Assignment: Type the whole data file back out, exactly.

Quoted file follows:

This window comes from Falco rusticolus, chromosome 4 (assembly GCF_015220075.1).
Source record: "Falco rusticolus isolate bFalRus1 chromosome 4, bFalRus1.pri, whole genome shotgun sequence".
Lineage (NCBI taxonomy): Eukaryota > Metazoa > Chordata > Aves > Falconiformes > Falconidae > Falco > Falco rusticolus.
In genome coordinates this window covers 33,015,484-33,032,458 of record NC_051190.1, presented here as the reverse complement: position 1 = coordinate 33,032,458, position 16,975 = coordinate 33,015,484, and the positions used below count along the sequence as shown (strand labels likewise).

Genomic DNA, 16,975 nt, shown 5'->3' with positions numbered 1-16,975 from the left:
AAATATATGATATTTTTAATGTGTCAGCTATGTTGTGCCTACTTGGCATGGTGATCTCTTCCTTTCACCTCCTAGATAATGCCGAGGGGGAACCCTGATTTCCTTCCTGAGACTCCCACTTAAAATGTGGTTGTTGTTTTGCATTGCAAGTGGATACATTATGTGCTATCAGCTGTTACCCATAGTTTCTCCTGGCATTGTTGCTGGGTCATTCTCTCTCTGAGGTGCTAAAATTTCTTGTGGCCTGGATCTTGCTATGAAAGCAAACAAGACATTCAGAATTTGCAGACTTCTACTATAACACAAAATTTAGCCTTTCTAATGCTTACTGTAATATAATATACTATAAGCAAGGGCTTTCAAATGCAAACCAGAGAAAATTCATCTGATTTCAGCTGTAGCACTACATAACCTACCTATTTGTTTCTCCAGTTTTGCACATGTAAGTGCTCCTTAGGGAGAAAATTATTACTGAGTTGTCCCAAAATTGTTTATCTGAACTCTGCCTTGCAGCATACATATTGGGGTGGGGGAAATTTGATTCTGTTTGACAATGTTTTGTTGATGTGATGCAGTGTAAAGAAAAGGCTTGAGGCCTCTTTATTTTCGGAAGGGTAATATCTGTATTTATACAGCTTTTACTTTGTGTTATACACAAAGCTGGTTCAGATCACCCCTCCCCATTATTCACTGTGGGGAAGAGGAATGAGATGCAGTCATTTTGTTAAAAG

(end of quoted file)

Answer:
This window comes from Falco rusticolus, chromosome 4 (assembly GCF_015220075.1).
Source record: "Falco rusticolus isolate bFalRus1 chromosome 4, bFalRus1.pri, whole genome shotgun sequence".
Lineage (NCBI taxonomy): Eukaryota > Metazoa > Chordata > Aves > Falconiformes > Falconidae > Falco > Falco rusticolus.
In genome coordinates this window covers 33,015,484-33,032,458 of record NC_051190.1, presented here as the reverse complement: position 1 = coordinate 33,032,458, position 16,975 = coordinate 33,015,484, and the positions used below count along the sequence as shown (strand labels likewise).

Genomic DNA, 16,975 nt, shown 5'->3' with positions numbered 1-16,975 from the left:
AAATATATGATATTTTTAATGTGTCAGCTATGTTGTGCCTACTTGGCATGGTGATCTCTTCCTTTCACCTCCTAGATAATGCCGAGGGGGAACCCTGATTTCCTTCCTGAGACTCCCACTTAAAATGTGGTTGTTGTTTTGCATTGCAAGTGGATACATTATGTGCTATCAGCTGTTACCCATAGTTTCTCCTGGCATTGTTGCTGGGTCATTCTCTCTCTGAGGTGCTAAAATTTCTTGTGGCCTGGATCTTGCTATGAAAGCAAACAAGACATTCAGAATTTGCAGACTTCTACTATAACACAAAATTTAGCCTTTCTAATGCTTACTGTAATATAATATACTATAAGCAAGGGCTTTCAAATGCAAACCAGAGAAAATTCATCTGATTTCAGCTGTAGCACTACATAACCTACCTATTTGTTTCTCCAGTTTTGCACATGTAAGTGCTCCTTAGGGAGAAAATTATTACTGAGTTGTCCCAAAATTGTTTATCTGAACTCTGCCTTGCAGCATACATATTGGGGTGGGGGAAATTTGATTCTGTTTGACAATGTTTTGTTGATGTGATGCAGTGTAAAGAAAAGGCTTGAGGCCTCTTTATTTTCGGAAGGGTAATATCTGTATTTATACAGCTTTTACTTTGTGTTATACACAAAGCTGGTTCAGATCACCCCTCCCCATTATTCACTGTGGGGAAGAGGAATGAGATGCAGTCATTTTGTTAAAAG